London: An unnamed young French alpinist, who stumbled on a chest of Indian jewels while climbing a glacier in the Alps, may be given possession of the treasure trove worth 205,000 pounds if nobody claims it.
The shoe-box size metal container with emeralds, rubies and sapphires neatly packed into sachets, some marked `Made in India`, was discovered off Mont Blanc in the Alps.
The historic haul, valued by French jewellers at around 205,000 pounds, is believed to have belonged to someone on one of two Air India flights that crashed off the world-famous mountain in 1950 and 1966, killing over 100 people.
French authorities are now in the process of contacting their Indian counterparts to determine the jewels` rightful owners.
French media reported that if an owner is not found, under French law, the jewels could be given to the climber, who was not identified by the authorities.
French officials have praised the mountaineer`s honesty after he immediately reported the find to local police.
"This was an honest young man who very quickly realised that they belonged to someone who died on the glacier. He could have kept them but he preferred to give them to the police," local police chief Sylvain Merly was quoted as saying by The Guardian newspaper.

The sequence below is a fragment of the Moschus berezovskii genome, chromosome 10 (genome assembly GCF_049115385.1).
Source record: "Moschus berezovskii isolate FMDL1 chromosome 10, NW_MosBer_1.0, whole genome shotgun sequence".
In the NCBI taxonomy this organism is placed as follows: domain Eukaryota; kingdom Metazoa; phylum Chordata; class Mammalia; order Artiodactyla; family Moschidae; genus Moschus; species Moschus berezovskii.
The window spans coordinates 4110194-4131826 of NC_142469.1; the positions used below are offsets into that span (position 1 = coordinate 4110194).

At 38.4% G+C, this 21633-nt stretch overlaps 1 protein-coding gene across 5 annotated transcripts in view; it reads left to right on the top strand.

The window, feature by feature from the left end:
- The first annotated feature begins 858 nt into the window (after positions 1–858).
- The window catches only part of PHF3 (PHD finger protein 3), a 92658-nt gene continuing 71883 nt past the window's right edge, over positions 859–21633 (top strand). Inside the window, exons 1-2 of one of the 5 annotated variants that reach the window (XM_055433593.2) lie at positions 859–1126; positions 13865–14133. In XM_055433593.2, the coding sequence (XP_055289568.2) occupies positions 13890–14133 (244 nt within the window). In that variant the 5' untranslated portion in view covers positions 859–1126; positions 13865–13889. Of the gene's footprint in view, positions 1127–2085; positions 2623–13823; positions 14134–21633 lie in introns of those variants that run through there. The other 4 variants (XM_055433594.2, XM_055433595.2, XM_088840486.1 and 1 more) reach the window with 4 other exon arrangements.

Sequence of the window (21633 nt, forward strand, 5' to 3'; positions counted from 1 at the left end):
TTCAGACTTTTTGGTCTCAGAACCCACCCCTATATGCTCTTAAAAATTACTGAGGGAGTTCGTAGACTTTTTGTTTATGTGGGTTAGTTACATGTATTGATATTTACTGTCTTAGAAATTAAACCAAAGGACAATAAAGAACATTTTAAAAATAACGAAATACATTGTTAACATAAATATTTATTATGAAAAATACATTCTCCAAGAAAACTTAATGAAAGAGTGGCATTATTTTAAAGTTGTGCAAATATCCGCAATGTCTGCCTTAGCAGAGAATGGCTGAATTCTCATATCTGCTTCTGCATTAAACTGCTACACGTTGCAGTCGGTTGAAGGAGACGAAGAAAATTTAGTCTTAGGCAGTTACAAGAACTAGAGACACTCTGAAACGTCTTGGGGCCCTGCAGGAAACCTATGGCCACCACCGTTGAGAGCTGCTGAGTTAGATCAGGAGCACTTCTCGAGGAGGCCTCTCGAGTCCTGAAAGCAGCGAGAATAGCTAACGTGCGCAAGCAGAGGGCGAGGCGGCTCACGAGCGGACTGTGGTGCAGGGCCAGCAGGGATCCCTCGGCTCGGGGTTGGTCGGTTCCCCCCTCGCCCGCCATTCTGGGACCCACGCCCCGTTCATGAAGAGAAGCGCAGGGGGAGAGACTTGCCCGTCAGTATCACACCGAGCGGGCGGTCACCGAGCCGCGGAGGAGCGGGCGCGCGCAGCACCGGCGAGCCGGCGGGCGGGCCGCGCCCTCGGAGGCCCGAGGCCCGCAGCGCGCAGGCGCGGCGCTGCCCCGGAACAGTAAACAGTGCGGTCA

Climbers in the region have frequently found debris and remains from the two Air India aircraft over the years.
Last year, two climbers on the glacier discovered a well-preserved bag of Indian diplomatic mail neatly marked "Ministry of External Affairs" that had been on the Boeing 707 flight from Mumbai to New York that crashed near the summit of Mont Blanc in January 1966.
That crash killed all 11 crew and 106 passengers, including the pioneer of India`s nuclear programme, Homi Jehangir Bhaba.
The cause of the crash was never fully established but the mail bag, found 46 years later by a mountain rescue worker and a fellow climber in 2012, was handed back to the Indian government.
In 1950, another Air India flight, a four-motor propeller plane, crashed near the same spot, killing 48 passengers and crew as it was expected to land at Geneva. The jewels are thought more likely to have come from the 1966 crash.
Mont Blanc, hailed as one of the world`s most beautiful mountains, has a history of dangerous storms and fatal avalanches.